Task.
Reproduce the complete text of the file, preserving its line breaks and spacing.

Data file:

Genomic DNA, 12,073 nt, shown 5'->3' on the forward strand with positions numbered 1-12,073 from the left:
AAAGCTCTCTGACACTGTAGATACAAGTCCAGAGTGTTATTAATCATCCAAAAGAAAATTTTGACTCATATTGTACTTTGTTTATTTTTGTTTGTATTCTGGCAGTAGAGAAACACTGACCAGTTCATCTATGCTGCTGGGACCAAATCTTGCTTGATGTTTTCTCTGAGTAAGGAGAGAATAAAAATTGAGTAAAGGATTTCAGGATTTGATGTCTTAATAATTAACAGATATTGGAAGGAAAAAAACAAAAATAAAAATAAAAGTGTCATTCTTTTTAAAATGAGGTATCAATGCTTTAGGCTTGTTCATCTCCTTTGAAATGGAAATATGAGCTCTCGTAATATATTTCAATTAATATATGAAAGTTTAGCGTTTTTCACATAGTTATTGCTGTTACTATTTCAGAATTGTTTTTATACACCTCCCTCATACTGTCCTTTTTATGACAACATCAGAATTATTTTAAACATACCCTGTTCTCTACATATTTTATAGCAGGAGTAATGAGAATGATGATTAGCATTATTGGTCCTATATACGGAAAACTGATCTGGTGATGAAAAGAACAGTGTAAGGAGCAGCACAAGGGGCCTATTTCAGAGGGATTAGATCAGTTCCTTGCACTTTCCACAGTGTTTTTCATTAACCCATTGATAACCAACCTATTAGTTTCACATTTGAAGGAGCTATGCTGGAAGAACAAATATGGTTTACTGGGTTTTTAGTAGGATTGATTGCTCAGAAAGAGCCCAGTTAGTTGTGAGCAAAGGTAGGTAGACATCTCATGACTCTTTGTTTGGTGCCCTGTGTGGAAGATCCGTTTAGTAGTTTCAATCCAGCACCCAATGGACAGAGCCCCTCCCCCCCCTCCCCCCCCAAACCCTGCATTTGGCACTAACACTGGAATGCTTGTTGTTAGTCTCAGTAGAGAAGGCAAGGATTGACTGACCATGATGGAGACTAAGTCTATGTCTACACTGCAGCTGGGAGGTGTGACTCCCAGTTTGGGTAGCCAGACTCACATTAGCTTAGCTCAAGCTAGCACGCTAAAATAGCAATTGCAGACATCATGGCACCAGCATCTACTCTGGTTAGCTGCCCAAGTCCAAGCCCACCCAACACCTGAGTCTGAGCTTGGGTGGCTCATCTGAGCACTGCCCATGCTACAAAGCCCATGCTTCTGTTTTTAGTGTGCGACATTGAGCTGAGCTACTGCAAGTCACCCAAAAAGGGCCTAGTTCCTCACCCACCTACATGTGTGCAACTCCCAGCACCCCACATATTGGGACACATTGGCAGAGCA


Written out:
Genomic DNA, 12,073 nt, shown 5'->3' on the forward strand with positions numbered 1-12,073 from the left:
AAAGCTCTCTGACACTGTAGATACAAGTCCAGAGTGTTATTAATCATCCAAAAGAAAATTTTGACTCATATTGTACTTTGTTTATTTTTGTTTGTATTCTGGCAGTAGAGAAACACTGACCAGTTCATCTATGCTGCTGGGACCAAATCTTGCTTGATGTTTTCTCTGAGTAAGGAGAGAATAAAAATTGAGTAAAGGATTTCAGGATTTGATGTCTTAATAATTAACAGATATTGGAAGGAAAAAAACAAAAATAAAAATAAAAGTGTCATTCTTTTTAAAATGAGGTATCAATGCTTTAGGCTTGTTCATCTCCTTTGAAATGGAAATATGAGCTCTCGTAATATATTTCAATTAATATATGAAAGTTTAGCGTTTTTCACATAGTTATTGCTGTTACTATTTCAGAATTGTTTTTATACACCTCCCTCATACTGTCCTTTTTATGACAACATCAGAATTATTTTAAACATACCCTGTTCTCTACATATTTTATAGCAGGAGTAATGAGAATGATGATTAGCATTATTGGTCCTATATACGGAAAACTGATCTGGTGATGAAAAGAACAGTGTAAGGAGCAGCACAAGGGGCCTATTTCAGAGGGATTAGATCAGTTCCTTGCACTTTCCACAGTGTTTTTCATTAACCCATTGATAACCAACCTATTAGTTTCACATTTGAAGGAGCTATGCTGGAAGAACAAATATGGTTTACTGGGTTTTTAGTAGGATTGATTGCTCAGAAAGAGCCCAGTTAGTTGTGAGCAAAGGTAGGTAGACATCTCATGACTCTTTGTTTGGTGCCCTGTGTGGAAGATCCGTTTAGTAGTTTCAATCCAGCACCCAATGGACAGAGCCCCTCCCCCCCCTCCCCCCCCAAACCCTGCATTTGGCACTAACACTGGAATGCTTGTTGTTAGTCTCAGTAGAGAAGGCAAGGATTGACTGACCATGATGGAGACTAAGTCTATGTCTACACTGCAGCTGGGAGGTGTGACTCCCAGTTTGGGTAGCCAGACTCACATTAGCTTAGCTCAAGCTAGCACGCTAAAATAGCAATTGCAGACATCATGGCACCAGCATCTACTCTGGTTAGCTGCCCAAGTCCAAGCCCACCCAACACCTGAGTCTGAGCTTGGGTGGCTCATCTGAGCACTGCCCATGCTACAAAGCCCATGCTTCTGTTTTTAGTGTGCGACATTGAGCTGAGCTACTGCAAGTCACCCAAAAAGGGCCTAGTTCCTCACCCACCTACATGTGTGCAACTCCCAGCACCCCACATATTGGGACACATTGGCAGAGCA